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Tuesday March 7, 2006 8:45 pm

Mac OS X: Hacked Root In Less Than 30 Minutes

Mac OS X FireWindows detractors are generally more than happy to point fingers at Microsoft’s failings in making their operating systems secure.  It’s hard to blame them, as it does seem that barely a day goes by without some new exploit popping up.  However, one has to look at the percentages of installed systems.  With Microsoft products commanding the vast majority of the market share, they make prime targets for anyone with too much free time or a grudge to bear.  In contrast, Mac OS X and Linux seem to blend quietly into the background noise, with nary a peep to be heard with regards to security problems.  Okay, that’s oversimplifying things a tad, but the basic idea remains the same - Microsoft products appear to have more security holes than their competitive counterparts due in part to market share and their public presence. 

As a case in point, an obliging Mac user set a Mac mini up and told would-be hackers to give it their best shot.  Within six hours, the mini had been compromised and root-level access obtained.  Total time to actually hack the mini?  Less than 30 minutes.  Granted, there aren’t a lot of details as to patch level, security measures taken, etc., but the hacker claimed the use of an unpublished hack that would have worked regardless of counter-measures implemented.

With regards to recent viruses and exploits related to Mac OS X, a senior director of Symantec’s Security Response Division is quoted as saying, “The lesson here is that if we look at Mac OS X and compare it to, say, Windows XP, we find that, in terms of the number of vulnerabilities, they are actually quite comparable.” 

Keep in mind that we’re not out to bash the Mac by any means, and many Gear Live members love the Mac.  Would an equivalently configured Windows or Linux system have fared any better?  Not likely.  Therefore it’s important to be mindful, that regardless of your operating system of choice, security holes do exist and it’s better to be as prepared as possible than sorry due to blissful ignorance. 

EDIT: Turns out, this is a lot less important that it first seemed. Check out the comments section, and you will find that the “hack” was made to be extremely simple - this is not something that took place in a real-world scenario.

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<a href=“http://www.tuaw.com/2006/03/07/another-look-at-mac-os-x-security/”>Damien Barrett</a> over at TUAW has a good explanation about Mac OS X security as it relates to the article and contest in question.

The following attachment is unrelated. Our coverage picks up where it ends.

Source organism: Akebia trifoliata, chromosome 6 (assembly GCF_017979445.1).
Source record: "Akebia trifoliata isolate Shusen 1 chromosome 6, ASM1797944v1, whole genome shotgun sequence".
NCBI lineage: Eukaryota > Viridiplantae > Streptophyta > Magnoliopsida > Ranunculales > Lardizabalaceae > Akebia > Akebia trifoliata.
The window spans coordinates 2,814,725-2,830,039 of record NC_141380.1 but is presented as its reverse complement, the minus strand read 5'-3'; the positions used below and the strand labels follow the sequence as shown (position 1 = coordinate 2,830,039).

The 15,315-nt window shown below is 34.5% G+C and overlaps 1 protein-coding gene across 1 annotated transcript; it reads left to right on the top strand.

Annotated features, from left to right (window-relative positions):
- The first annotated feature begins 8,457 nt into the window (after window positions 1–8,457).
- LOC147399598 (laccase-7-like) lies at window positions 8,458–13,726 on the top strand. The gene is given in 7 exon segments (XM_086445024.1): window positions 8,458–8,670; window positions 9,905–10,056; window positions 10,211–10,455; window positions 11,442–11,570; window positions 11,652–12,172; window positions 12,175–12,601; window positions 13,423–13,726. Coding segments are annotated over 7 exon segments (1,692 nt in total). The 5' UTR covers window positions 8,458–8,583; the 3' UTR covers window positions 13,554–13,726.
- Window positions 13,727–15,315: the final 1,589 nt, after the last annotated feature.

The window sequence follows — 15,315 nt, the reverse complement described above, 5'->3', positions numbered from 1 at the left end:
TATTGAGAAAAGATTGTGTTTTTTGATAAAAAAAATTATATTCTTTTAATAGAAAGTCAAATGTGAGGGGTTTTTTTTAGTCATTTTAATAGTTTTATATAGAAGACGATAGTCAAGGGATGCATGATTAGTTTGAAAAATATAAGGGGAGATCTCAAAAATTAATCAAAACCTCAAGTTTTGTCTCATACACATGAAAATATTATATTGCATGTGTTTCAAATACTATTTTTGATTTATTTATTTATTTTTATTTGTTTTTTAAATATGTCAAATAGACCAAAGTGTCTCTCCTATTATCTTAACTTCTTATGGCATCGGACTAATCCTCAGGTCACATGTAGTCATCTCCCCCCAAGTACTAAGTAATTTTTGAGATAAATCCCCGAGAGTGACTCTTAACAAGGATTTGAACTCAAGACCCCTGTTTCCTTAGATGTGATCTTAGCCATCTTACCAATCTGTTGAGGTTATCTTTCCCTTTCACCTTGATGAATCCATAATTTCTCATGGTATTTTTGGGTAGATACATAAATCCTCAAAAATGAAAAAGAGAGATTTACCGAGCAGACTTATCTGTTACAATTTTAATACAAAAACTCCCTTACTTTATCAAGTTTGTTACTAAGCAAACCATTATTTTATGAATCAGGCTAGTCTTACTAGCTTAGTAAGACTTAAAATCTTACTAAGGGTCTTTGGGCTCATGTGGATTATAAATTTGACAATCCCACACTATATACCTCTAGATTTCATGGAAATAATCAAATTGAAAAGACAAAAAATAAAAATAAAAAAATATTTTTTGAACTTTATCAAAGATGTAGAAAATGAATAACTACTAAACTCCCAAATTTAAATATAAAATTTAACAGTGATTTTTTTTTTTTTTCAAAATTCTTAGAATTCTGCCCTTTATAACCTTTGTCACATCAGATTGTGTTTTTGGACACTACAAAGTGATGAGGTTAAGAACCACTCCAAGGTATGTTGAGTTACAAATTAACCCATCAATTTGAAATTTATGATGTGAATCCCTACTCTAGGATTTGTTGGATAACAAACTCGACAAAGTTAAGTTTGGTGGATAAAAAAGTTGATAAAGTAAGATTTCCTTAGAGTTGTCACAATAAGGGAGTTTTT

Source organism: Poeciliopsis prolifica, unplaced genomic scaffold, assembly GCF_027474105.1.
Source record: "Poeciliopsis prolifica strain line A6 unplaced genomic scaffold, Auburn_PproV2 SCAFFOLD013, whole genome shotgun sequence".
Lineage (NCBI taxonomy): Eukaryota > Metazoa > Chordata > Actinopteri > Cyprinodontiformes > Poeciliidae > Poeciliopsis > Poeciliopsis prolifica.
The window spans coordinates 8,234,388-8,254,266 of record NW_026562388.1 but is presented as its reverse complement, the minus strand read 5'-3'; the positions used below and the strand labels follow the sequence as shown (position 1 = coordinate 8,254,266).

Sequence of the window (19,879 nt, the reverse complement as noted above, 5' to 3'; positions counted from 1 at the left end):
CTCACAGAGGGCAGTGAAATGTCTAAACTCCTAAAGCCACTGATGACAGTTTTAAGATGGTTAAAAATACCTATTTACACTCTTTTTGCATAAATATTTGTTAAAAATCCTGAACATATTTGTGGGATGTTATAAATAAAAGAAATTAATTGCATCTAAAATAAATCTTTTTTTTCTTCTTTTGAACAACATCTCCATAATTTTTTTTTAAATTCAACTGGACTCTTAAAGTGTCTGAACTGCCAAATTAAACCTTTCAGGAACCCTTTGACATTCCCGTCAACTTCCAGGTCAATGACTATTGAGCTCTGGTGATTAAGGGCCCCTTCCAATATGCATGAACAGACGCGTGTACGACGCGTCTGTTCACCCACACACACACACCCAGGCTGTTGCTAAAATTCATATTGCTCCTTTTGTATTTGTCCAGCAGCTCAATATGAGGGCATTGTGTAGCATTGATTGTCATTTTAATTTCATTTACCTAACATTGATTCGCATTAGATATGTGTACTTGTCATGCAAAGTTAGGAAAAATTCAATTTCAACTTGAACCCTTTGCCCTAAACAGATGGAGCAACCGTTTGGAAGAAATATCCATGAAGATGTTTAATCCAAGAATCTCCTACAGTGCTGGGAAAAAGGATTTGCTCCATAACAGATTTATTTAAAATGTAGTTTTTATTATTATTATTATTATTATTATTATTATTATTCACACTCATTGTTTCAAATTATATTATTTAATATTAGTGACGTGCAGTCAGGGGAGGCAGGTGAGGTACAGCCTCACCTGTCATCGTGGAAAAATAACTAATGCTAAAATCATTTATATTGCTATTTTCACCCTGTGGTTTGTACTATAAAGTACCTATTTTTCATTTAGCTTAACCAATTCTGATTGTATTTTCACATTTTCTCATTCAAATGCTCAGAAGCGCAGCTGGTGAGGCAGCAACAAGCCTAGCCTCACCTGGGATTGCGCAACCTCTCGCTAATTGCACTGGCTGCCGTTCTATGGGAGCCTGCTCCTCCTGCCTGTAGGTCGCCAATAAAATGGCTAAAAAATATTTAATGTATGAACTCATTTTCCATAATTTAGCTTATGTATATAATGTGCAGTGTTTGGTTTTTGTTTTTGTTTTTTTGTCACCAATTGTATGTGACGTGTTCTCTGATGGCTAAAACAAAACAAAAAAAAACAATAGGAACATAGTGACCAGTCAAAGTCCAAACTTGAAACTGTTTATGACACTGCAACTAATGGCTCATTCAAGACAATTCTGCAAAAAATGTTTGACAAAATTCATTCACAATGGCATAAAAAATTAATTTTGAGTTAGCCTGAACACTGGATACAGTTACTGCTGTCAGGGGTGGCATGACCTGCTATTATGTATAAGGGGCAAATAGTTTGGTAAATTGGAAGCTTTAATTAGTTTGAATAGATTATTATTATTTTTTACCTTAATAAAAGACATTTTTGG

<blockquote>This violates the very first and most important rule of securing a computer, by giving external access to users who shouldn’t have it and don’t need it. I certainly don’t go around enabling SSH for my Mac users, do you? For the record, SSH (called Remote Access in FileSharing System Preference) is disabled by default on Mac OS X workstations, and on Mac OS X Tiger Server, there’s even a GUI for allowing or disabling SSH access to different users. Mac OS X workstation users can modify the sshd_config file in /etc.</blockquote>

As pointed out by bob, a real academic <a href=“http://test.doit.wisc.edu/”>Mac OS X Security Test</a> is being held and will conclude tonight.

Any exploits will then be reported to be fixed and no SSH access is given to would be attackers.

Security, no matter which system, should be taken lightly so by no means is all this an attempt to claim Mac OS X is completely secure so everyone that runs Mac OS X should take <a href=“http://www.macgeekery.com/tips/security/basic_mac_os_x_security”>measures to secure it</a>. Both from outside attackers and against someone trying to access your computer physically.

Not sure how this article shows a lack of integrity - it’s not like we were trying to lie. That is why Oscar (the commenter above you) left his informational comment - he is one of our editors, chiming in to add the information that the original author didn’t have.

If we lacked integrity, I would think we would be deleting all these comments so that our story wouldn’t be questioned. We aren’t like that though.

I’d also like to point out that reference was made to the fact that we weren’t sure of the exact configuration of the machine when it was hacked.

There was no attempt made to mislead the reader into believing that the machine was fully secure, no open ports, all patched up, etc.

Done wink

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